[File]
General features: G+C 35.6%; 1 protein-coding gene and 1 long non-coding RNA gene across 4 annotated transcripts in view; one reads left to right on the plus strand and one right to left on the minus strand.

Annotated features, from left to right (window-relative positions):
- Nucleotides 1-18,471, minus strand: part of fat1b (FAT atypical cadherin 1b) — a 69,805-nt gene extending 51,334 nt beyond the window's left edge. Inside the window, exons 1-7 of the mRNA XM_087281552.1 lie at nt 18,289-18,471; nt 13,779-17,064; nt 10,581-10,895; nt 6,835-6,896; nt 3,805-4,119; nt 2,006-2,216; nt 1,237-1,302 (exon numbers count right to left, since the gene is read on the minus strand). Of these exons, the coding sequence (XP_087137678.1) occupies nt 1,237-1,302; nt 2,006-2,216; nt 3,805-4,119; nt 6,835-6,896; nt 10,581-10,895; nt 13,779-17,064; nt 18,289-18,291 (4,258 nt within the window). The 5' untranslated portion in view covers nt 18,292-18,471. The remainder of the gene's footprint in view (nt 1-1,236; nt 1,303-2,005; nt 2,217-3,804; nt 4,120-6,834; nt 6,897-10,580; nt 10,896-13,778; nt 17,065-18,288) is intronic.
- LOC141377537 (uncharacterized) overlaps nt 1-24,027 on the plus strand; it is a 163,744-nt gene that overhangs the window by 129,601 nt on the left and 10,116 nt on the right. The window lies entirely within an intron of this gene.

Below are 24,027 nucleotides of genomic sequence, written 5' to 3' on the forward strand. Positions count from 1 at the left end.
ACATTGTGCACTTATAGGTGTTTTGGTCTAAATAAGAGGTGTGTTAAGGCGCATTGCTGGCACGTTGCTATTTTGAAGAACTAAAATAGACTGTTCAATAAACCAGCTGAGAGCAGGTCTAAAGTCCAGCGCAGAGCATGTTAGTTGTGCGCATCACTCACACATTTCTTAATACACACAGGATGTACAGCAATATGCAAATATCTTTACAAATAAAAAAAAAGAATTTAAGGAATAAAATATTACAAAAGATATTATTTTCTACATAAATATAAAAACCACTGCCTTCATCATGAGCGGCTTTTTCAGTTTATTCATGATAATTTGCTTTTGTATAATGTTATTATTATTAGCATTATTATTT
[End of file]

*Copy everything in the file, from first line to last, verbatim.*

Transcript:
General features: G+C 35.6%; 1 protein-coding gene and 1 long non-coding RNA gene across 4 annotated transcripts in view; one reads left to right on the plus strand and one right to left on the minus strand.

Annotated features, from left to right (window-relative positions):
- Nucleotides 1-18,471, minus strand: part of fat1b (FAT atypical cadherin 1b) — a 69,805-nt gene extending 51,334 nt beyond the window's left edge. Inside the window, exons 1-7 of the mRNA XM_087281552.1 lie at nt 18,289-18,471; nt 13,779-17,064; nt 10,581-10,895; nt 6,835-6,896; nt 3,805-4,119; nt 2,006-2,216; nt 1,237-1,302 (exon numbers count right to left, since the gene is read on the minus strand). Of these exons, the coding sequence (XP_087137678.1) occupies nt 1,237-1,302; nt 2,006-2,216; nt 3,805-4,119; nt 6,835-6,896; nt 10,581-10,895; nt 13,779-17,064; nt 18,289-18,291 (4,258 nt within the window). The 5' untranslated portion in view covers nt 18,292-18,471. The remainder of the gene's footprint in view (nt 1-1,236; nt 1,303-2,005; nt 2,217-3,804; nt 4,120-6,834; nt 6,897-10,580; nt 10,896-13,778; nt 17,065-18,288) is intronic.
- LOC141377537 (uncharacterized) overlaps nt 1-24,027 on the plus strand; it is a 163,744-nt gene that overhangs the window by 129,601 nt on the left and 10,116 nt on the right. The window lies entirely within an intron of this gene.

Below are 24,027 nucleotides of genomic sequence, written 5' to 3' on the forward strand. Positions count from 1 at the left end.
ACATTGTGCACTTATAGGTGTTTTGGTCTAAATAAGAGGTGTGTTAAGGCGCATTGCTGGCACGTTGCTATTTTGAAGAACTAAAATAGACTGTTCAATAAACCAGCTGAGAGCAGGTCTAAAGTCCAGCGCAGAGCATGTTAGTTGTGCGCATCACTCACACATTTCTTAATACACACAGGATGTACAGCAATATGCAAATATCTTTACAAATAAAAAAAAAGAATTTAAGGAATAAAATATTACAAAAGATATTATTTTCTACATAAATATAAAAACCACTGCCTTCATCATGAGCGGCTTTTTCAGTTTATTCATGATAATTTGCTTTTGTATAATGTTATTATTATTAGCATTATTATTT